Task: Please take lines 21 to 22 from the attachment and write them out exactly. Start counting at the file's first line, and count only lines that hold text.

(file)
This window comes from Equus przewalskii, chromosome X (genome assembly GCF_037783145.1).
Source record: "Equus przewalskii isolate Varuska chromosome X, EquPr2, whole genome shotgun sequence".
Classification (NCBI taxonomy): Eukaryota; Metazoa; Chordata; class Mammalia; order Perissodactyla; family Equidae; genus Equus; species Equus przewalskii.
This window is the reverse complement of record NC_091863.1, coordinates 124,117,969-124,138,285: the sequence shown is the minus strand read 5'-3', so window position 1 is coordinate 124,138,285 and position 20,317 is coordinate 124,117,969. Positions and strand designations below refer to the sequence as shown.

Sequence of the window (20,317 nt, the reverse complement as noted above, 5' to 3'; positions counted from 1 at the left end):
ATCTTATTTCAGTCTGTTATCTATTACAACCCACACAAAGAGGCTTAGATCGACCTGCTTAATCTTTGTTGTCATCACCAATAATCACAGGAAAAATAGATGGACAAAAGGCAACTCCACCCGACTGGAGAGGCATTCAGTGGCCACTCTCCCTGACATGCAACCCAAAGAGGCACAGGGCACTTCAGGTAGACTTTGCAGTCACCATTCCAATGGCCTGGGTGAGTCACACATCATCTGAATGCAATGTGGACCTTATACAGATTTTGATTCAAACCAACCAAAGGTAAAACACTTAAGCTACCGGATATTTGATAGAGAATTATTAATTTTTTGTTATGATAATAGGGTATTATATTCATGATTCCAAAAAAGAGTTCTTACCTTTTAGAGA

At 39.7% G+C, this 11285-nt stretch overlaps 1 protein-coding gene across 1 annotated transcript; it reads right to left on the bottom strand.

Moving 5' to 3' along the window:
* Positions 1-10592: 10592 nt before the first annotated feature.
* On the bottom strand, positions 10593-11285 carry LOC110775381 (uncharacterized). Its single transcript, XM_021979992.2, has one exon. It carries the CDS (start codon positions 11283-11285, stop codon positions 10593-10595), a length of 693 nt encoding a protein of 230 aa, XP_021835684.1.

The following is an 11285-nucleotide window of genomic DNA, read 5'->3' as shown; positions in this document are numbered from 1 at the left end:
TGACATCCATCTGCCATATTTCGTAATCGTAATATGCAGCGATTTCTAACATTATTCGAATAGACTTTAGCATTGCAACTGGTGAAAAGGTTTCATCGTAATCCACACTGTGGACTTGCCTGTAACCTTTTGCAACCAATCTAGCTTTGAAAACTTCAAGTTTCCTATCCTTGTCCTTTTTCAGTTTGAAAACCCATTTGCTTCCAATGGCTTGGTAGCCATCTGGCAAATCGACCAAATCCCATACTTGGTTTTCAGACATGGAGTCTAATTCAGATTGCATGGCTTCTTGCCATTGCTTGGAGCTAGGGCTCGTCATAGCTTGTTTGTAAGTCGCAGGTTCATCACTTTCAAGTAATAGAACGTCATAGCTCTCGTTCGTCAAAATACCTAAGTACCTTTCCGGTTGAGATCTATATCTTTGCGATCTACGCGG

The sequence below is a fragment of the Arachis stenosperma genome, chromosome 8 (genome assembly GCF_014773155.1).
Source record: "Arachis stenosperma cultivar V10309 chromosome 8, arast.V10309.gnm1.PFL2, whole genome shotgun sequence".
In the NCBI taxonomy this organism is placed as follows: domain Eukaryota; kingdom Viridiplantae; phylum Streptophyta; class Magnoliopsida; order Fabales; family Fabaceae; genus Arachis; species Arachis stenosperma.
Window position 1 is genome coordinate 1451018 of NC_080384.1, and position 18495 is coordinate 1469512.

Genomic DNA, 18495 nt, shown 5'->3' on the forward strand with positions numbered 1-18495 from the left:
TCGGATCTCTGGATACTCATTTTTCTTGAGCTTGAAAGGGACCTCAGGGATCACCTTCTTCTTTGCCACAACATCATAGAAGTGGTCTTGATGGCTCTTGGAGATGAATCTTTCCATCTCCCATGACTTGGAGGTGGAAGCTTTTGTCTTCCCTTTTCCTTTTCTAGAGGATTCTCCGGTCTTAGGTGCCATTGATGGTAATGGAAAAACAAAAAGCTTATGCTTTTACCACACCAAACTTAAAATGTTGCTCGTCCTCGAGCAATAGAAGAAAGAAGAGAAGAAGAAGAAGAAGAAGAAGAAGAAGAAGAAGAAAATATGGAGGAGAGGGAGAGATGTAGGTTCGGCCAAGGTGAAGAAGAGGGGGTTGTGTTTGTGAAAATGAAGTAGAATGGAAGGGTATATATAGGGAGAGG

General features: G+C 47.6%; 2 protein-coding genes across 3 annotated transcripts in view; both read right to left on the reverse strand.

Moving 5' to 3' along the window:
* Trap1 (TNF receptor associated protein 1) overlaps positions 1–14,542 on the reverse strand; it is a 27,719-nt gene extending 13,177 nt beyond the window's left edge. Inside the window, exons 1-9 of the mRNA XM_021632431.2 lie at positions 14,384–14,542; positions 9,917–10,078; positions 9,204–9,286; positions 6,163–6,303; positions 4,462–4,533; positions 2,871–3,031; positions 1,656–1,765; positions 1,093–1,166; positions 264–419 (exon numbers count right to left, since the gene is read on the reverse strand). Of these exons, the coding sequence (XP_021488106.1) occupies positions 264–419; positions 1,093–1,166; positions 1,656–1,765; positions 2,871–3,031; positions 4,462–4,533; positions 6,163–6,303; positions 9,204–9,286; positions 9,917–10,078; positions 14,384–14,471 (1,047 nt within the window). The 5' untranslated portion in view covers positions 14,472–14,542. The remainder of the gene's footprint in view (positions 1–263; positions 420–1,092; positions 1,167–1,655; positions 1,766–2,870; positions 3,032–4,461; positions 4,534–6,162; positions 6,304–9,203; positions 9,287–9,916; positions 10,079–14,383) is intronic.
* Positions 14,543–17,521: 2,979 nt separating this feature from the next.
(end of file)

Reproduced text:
* Trap1 (TNF receptor associated protein 1) overlaps positions 1–14,542 on the reverse strand; it is a 27,719-nt gene extending 13,177 nt beyond the window's left edge. Inside the window, exons 1-9 of the mRNA XM_021632431.2 lie at positions 14,384–14,542; positions 9,917–10,078; positions 9,204–9,286; positions 6,163–6,303; positions 4,462–4,533; positions 2,871–3,031; positions 1,656–1,765; positions 1,093–1,166; positions 264–419 (exon numbers count right to left, since the gene is read on the reverse strand). Of these exons, the coding sequence (XP_021488106.1) occupies positions 264–419; positions 1,093–1,166; positions 1,656–1,765; positions 2,871–3,031; positions 4,462–4,533; positions 6,163–6,303; positions 9,204–9,286; positions 9,917–10,078; positions 14,384–14,471 (1,047 nt within the window). The 5' untranslated portion in view covers positions 14,472–14,542. The remainder of the gene's footprint in view (positions 1–263; positions 420–1,092; positions 1,167–1,655; positions 1,766–2,870; positions 3,032–4,461; positions 4,534–6,162; positions 6,304–9,203; positions 9,287–9,916; positions 10,079–14,383) is intronic.
* Positions 14,543–17,521: 2,979 nt separating this feature from the next.